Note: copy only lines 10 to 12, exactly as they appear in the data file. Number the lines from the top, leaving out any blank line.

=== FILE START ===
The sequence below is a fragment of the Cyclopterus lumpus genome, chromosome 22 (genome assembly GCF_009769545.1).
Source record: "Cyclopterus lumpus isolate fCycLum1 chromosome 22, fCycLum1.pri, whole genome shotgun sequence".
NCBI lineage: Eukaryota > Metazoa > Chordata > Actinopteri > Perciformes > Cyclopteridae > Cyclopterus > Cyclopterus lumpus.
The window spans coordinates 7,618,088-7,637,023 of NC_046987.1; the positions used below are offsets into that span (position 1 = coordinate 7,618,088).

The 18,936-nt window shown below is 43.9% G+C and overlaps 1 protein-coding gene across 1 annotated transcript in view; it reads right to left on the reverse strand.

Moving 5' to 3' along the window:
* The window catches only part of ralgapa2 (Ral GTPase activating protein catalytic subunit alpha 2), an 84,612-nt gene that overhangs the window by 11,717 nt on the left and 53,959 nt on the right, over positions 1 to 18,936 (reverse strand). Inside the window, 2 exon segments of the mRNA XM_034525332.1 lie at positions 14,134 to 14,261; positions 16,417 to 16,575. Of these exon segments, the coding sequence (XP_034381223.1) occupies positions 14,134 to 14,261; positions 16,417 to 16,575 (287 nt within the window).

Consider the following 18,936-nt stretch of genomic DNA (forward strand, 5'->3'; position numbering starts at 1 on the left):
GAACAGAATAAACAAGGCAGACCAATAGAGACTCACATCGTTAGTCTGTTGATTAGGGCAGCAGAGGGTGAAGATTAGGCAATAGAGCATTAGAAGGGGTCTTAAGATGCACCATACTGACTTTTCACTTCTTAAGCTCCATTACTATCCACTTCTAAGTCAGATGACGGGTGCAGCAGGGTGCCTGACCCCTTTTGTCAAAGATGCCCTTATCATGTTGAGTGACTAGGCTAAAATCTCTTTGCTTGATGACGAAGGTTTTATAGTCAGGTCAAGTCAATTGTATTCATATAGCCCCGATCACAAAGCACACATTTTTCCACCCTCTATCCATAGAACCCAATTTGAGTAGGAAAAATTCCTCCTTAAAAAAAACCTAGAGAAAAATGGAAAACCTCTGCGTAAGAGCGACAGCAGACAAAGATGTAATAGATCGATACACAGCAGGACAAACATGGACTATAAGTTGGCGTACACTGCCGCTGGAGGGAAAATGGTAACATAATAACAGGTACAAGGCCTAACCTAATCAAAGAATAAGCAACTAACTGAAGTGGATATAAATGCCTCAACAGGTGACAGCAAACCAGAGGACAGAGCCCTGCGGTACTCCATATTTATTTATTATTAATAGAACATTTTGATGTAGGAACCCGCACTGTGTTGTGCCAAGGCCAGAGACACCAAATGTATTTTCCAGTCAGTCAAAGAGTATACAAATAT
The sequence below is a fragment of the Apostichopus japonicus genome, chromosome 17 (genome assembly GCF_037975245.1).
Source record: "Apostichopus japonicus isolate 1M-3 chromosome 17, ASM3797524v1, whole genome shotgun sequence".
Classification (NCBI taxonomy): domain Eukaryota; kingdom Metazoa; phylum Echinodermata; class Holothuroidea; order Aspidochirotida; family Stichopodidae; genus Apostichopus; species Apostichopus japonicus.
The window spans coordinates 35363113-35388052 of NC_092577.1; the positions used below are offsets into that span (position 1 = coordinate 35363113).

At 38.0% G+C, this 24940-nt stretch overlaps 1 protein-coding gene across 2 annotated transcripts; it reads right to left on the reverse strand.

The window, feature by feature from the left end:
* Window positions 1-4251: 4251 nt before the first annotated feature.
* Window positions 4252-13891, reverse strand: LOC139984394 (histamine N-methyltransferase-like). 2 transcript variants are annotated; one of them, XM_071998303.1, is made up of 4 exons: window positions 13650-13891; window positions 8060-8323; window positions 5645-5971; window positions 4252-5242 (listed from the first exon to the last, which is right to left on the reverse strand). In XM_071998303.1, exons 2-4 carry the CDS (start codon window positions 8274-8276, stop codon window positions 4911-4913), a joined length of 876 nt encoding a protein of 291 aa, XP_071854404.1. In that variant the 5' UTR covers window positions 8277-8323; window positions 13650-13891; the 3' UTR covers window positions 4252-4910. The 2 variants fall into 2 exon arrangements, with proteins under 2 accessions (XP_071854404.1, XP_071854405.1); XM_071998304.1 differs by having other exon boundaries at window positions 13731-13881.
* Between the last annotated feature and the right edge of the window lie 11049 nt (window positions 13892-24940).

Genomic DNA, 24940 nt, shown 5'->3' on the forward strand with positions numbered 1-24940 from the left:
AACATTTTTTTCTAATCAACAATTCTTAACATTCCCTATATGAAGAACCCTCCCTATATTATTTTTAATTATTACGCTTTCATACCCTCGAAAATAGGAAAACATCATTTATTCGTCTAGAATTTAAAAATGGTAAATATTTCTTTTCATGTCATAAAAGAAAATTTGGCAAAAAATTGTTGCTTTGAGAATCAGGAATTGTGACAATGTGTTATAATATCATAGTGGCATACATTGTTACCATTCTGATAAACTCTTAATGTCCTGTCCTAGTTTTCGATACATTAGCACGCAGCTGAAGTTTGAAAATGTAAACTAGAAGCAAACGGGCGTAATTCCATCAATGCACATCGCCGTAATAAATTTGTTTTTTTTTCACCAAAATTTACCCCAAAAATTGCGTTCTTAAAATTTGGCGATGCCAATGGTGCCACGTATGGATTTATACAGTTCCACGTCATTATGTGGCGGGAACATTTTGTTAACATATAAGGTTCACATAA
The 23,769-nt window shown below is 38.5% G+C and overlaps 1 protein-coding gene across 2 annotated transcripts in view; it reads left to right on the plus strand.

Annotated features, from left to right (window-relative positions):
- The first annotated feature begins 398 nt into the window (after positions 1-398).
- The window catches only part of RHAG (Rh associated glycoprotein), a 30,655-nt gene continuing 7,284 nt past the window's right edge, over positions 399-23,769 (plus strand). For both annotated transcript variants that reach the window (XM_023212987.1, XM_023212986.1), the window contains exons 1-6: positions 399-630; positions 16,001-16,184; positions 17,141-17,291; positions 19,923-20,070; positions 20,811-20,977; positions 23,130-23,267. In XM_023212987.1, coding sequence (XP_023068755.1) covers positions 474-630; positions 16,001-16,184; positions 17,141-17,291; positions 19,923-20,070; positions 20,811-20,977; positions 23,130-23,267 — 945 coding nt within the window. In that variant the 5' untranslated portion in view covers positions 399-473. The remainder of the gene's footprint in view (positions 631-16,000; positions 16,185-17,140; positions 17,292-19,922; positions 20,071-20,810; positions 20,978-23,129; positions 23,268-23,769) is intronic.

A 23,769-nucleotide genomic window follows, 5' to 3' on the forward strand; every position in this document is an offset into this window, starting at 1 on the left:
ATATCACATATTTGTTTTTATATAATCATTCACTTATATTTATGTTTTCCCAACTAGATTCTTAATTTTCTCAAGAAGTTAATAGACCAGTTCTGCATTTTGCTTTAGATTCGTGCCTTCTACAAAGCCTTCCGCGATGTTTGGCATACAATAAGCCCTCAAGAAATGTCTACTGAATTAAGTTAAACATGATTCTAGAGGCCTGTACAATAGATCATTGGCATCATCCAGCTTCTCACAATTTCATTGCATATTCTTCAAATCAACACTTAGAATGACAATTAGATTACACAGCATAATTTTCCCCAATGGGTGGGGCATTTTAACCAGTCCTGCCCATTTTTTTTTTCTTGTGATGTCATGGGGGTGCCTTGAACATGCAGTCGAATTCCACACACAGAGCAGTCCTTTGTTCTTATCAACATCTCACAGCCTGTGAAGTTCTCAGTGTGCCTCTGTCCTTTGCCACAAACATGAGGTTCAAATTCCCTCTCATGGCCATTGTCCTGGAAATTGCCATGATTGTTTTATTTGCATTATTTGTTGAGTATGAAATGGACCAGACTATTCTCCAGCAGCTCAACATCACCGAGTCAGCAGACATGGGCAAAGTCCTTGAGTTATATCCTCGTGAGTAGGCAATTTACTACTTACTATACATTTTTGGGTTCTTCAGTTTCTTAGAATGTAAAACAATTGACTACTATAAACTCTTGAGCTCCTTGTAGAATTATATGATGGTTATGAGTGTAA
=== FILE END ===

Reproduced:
The sequence below is a fragment of the Apostichopus japonicus genome, chromosome 17 (genome assembly GCF_037975245.1).
Source record: "Apostichopus japonicus isolate 1M-3 chromosome 17, ASM3797524v1, whole genome shotgun sequence".
Classification (NCBI taxonomy): domain Eukaryota; kingdom Metazoa; phylum Echinodermata; class Holothuroidea; order Aspidochirotida; family Stichopodidae; genus Apostichopus; species Apostichopus japonicus.